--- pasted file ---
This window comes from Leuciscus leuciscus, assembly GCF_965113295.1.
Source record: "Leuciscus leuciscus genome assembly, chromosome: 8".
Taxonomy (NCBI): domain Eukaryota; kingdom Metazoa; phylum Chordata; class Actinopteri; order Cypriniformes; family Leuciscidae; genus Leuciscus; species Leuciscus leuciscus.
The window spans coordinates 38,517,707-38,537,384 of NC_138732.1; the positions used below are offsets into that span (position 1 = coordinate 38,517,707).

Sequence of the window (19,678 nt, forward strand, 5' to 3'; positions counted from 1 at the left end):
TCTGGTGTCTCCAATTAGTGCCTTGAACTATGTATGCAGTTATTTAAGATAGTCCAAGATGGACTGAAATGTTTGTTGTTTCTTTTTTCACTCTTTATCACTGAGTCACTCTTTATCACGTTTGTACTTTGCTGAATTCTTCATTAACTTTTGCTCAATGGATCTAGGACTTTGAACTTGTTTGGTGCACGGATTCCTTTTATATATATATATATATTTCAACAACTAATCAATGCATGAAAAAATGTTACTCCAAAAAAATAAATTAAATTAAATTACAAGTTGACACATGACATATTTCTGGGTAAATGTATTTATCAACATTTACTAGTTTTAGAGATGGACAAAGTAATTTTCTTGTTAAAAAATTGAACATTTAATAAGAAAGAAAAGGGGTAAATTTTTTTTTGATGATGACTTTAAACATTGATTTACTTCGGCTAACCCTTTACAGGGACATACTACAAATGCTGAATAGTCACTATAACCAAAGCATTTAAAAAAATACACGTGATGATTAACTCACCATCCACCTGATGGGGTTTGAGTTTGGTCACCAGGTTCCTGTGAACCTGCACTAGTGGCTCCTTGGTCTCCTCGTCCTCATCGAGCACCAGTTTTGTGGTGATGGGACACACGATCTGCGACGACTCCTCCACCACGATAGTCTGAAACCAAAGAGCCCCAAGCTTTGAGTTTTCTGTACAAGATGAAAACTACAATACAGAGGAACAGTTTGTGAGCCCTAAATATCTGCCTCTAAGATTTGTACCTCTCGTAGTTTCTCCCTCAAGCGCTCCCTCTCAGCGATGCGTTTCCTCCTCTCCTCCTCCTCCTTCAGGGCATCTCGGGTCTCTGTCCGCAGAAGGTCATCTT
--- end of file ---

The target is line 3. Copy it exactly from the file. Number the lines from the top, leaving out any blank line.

Taxonomy (NCBI): domain Eukaryota; kingdom Metazoa; phylum Chordata; class Actinopteri; order Cypriniformes; family Leuciscidae; genus Leuciscus; species Leuciscus leuciscus.